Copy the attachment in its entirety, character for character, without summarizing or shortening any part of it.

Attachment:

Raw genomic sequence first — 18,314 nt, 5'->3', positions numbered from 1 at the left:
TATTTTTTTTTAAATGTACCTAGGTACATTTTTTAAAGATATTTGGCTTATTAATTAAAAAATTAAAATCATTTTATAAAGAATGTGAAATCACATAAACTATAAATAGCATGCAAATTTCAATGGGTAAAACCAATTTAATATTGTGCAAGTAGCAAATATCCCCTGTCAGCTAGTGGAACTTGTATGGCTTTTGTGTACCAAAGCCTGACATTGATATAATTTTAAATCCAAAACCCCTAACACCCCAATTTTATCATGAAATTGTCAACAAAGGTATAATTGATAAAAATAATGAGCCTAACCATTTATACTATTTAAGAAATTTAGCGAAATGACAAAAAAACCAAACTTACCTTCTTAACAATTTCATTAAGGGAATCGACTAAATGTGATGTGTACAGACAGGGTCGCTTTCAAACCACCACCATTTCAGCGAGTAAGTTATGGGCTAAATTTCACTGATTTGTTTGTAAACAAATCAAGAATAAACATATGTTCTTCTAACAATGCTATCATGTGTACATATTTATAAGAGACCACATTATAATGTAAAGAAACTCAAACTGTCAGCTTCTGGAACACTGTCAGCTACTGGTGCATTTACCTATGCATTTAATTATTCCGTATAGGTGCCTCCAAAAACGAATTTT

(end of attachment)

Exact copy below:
Raw genomic sequence first — 18,314 nt, 5'->3', positions numbered from 1 at the left:
TATTTTTTTTTAAATGTACCTAGGTACATTTTTTAAAGATATTTGGCTTATTAATTAAAAAATTAAAATCATTTTATAAAGAATGTGAAATCACATAAACTATAAATAGCATGCAAATTTCAATGGGTAAAACCAATTTAATATTGTGCAAGTAGCAAATATCCCCTGTCAGCTAGTGGAACTTGTATGGCTTTTGTGTACCAAAGCCTGACATTGATATAATTTTAAATCCAAAACCCCTAACACCCCAATTTTATCATGAAATTGTCAACAAAGGTATAATTGATAAAAATAATGAGCCTAACCATTTATACTATTTAAGAAATTTAGCGAAATGACAAAAAAACCAAACTTACCTTCTTAACAATTTCATTAAGGGAATCGACTAAATGTGATGTGTACAGACAGGGTCGCTTTCAAACCACCACCATTTCAGCGAGTAAGTTATGGGCTAAATTTCACTGATTTGTTTGTAAACAAATCAAGAATAAACATATGTTCTTCTAACAATGCTATCATGTGTACATATTTATAAGAGACCACATTATAATGTAAAGAAACTCAAACTGTCAGCTTCTGGAACACTGTCAGCTACTGGTGCATTTACCTATGCATTTAATTATTCCGTATAGGTGCCTCCAAAAACGAATTTT